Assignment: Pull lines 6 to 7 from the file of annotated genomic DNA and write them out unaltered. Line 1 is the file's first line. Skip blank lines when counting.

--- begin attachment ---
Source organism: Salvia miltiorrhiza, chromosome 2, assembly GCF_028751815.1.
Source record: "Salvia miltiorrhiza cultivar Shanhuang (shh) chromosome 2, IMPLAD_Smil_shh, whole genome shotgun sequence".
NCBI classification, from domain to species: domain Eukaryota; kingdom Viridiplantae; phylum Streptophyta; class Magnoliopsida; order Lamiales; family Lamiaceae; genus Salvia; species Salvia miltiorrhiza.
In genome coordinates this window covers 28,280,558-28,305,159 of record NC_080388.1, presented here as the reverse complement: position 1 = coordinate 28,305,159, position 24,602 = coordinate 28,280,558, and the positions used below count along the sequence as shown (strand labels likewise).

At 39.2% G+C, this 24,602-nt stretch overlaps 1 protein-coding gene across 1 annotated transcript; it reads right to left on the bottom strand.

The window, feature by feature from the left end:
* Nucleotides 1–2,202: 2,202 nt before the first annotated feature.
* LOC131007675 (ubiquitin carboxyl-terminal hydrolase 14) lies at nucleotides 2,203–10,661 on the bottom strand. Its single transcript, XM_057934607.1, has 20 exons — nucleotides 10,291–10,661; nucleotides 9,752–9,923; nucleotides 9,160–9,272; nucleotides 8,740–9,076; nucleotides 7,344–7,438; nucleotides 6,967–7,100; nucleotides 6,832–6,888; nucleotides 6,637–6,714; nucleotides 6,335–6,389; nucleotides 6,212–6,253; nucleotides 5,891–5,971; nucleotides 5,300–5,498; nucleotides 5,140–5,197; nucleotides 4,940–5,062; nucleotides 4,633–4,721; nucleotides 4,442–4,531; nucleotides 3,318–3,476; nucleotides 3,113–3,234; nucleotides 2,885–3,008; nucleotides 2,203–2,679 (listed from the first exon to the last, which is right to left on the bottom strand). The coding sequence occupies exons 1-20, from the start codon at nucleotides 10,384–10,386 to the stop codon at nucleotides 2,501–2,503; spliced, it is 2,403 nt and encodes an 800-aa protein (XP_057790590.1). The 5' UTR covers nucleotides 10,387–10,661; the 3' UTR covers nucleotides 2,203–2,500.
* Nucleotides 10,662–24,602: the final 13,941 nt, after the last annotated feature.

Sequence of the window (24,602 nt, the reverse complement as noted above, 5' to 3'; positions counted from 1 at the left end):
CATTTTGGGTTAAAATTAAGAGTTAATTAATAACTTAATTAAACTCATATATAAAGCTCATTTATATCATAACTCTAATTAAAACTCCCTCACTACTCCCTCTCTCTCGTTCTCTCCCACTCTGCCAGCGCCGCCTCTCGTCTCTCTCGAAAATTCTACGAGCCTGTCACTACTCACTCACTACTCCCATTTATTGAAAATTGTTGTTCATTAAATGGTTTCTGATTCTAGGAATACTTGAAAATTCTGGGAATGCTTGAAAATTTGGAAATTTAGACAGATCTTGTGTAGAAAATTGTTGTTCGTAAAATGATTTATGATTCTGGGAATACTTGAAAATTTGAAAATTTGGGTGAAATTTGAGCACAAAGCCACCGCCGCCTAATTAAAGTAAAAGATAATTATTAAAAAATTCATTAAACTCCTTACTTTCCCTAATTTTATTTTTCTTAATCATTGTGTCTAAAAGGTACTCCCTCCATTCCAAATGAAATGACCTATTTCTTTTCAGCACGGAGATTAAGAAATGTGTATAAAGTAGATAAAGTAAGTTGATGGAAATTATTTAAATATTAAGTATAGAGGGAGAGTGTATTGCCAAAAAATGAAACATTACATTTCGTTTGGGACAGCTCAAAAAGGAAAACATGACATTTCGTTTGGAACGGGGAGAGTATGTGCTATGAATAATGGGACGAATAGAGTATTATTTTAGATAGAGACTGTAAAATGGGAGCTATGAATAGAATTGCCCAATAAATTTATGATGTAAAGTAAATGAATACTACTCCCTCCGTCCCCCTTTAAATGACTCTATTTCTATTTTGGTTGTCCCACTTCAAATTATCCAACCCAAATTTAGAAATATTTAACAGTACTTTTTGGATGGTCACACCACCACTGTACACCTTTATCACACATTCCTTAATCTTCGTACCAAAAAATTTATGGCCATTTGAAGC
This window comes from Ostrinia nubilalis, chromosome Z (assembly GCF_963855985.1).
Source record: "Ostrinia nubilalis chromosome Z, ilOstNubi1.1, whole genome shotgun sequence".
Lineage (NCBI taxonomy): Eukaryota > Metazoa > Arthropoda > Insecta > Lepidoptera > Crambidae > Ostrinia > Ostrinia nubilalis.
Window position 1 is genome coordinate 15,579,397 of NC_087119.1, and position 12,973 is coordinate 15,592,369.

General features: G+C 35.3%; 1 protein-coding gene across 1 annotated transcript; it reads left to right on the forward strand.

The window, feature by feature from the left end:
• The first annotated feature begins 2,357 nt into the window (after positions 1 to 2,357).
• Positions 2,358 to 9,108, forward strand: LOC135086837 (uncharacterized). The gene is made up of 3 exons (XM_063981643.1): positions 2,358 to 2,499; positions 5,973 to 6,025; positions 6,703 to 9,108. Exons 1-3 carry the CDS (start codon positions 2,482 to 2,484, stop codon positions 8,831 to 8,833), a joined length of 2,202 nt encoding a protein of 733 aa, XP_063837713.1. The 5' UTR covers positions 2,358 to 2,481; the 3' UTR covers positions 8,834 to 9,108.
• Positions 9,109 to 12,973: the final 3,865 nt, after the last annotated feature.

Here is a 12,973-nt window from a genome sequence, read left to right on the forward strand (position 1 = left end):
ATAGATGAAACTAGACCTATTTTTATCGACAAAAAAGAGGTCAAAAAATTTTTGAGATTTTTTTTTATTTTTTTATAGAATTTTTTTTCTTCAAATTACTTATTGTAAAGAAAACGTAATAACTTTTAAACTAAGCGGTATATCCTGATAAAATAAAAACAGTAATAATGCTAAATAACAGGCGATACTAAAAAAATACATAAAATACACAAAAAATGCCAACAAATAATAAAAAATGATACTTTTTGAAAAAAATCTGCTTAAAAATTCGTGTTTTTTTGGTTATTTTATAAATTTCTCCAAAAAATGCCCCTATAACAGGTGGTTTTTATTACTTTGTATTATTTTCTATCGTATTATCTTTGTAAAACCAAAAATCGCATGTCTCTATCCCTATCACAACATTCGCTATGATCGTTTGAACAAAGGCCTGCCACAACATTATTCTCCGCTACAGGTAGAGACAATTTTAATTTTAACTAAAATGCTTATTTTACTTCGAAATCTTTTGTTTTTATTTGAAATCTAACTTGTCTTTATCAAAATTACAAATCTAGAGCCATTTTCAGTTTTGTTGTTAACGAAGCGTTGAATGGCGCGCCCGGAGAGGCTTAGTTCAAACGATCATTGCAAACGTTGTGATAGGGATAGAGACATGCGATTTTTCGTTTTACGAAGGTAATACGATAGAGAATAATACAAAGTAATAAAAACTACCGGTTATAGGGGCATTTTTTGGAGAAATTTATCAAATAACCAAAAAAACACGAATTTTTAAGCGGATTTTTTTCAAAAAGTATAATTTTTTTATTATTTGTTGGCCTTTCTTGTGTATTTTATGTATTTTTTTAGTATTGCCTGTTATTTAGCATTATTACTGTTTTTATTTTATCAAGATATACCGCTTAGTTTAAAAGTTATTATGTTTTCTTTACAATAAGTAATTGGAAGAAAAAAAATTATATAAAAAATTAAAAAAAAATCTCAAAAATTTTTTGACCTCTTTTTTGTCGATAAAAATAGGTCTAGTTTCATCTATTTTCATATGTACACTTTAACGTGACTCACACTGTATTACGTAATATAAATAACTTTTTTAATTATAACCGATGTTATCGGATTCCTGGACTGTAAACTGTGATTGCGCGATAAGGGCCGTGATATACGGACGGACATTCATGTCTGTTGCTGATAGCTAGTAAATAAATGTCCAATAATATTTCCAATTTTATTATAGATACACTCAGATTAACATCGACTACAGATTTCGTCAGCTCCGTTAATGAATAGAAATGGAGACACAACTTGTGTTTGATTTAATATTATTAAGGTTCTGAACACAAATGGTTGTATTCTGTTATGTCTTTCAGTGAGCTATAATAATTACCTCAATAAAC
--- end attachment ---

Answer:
The window, feature by feature from the left end:
* Nucleotides 1–2,202: 2,202 nt before the first annotated feature.